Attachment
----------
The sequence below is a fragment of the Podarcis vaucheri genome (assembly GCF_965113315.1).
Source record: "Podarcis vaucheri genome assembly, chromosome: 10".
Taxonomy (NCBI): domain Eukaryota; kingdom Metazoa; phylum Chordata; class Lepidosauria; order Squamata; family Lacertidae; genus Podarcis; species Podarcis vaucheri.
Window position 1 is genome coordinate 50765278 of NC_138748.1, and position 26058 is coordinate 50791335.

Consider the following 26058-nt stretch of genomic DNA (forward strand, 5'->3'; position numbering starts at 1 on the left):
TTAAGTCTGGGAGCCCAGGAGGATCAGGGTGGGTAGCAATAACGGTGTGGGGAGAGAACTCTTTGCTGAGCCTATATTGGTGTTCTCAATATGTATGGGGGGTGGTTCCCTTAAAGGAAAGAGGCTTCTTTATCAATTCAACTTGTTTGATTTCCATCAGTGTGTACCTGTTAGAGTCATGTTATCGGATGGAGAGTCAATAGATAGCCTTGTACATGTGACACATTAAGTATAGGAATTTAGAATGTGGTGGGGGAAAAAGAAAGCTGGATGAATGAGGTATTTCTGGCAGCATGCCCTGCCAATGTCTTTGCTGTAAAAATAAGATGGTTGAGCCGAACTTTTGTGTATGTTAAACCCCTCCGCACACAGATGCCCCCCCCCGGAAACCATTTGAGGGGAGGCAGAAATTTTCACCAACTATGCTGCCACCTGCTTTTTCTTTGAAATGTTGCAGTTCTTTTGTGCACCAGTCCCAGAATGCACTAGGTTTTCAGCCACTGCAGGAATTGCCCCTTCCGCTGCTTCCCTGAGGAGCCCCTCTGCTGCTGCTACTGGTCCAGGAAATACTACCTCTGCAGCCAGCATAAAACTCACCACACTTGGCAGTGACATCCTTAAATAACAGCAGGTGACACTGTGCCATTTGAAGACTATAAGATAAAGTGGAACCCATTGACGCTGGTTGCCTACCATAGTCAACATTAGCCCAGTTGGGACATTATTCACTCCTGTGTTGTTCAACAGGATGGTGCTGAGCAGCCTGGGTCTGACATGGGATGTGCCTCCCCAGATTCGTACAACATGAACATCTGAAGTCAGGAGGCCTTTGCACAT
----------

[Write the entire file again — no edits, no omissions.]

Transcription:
The sequence below is a fragment of the Podarcis vaucheri genome (assembly GCF_965113315.1).
Source record: "Podarcis vaucheri genome assembly, chromosome: 10".
Taxonomy (NCBI): domain Eukaryota; kingdom Metazoa; phylum Chordata; class Lepidosauria; order Squamata; family Lacertidae; genus Podarcis; species Podarcis vaucheri.
Window position 1 is genome coordinate 50765278 of NC_138748.1, and position 26058 is coordinate 50791335.

Consider the following 26058-nt stretch of genomic DNA (forward strand, 5'->3'; position numbering starts at 1 on the left):
TTAAGTCTGGGAGCCCAGGAGGATCAGGGTGGGTAGCAATAACGGTGTGGGGAGAGAACTCTTTGCTGAGCCTATATTGGTGTTCTCAATATGTATGGGGGGTGGTTCCCTTAAAGGAAAGAGGCTTCTTTATCAATTCAACTTGTTTGATTTCCATCAGTGTGTACCTGTTAGAGTCATGTTATCGGATGGAGAGTCAATAGATAGCCTTGTACATGTGACACATTAAGTATAGGAATTTAGAATGTGGTGGGGGAAAAAGAAAGCTGGATGAATGAGGTATTTCTGGCAGCATGCCCTGCCAATGTCTTTGCTGTAAAAATAAGATGGTTGAGCCGAACTTTTGTGTATGTTAAACCCCTCCGCACACAGATGCCCCCCCCCGGAAACCATTTGAGGGGAGGCAGAAATTTTCACCAACTATGCTGCCACCTGCTTTTTCTTTGAAATGTTGCAGTTCTTTTGTGCACCAGTCCCAGAATGCACTAGGTTTTCAGCCACTGCAGGAATTGCCCCTTCCGCTGCTTCCCTGAGGAGCCCCTCTGCTGCTGCTACTGGTCCAGGAAATACTACCTCTGCAGCCAGCATAAAACTCACCACACTTGGCAGTGACATCCTTAAATAACAGCAGGTGACACTGTGCCATTTGAAGACTATAAGATAAAGTGGAACCCATTGACGCTGGTTGCCTACCATAGTCAACATTAGCCCAGTTGGGACATTATTCACTCCTGTGTTGTTCAACAGGATGGTGCTGAGCAGCCTGGGTCTGACATGGGATGTGCCTCCCCAGATTCGTACAACATGAACATCTGAAGTCAGGAGGCCTTTGCACAT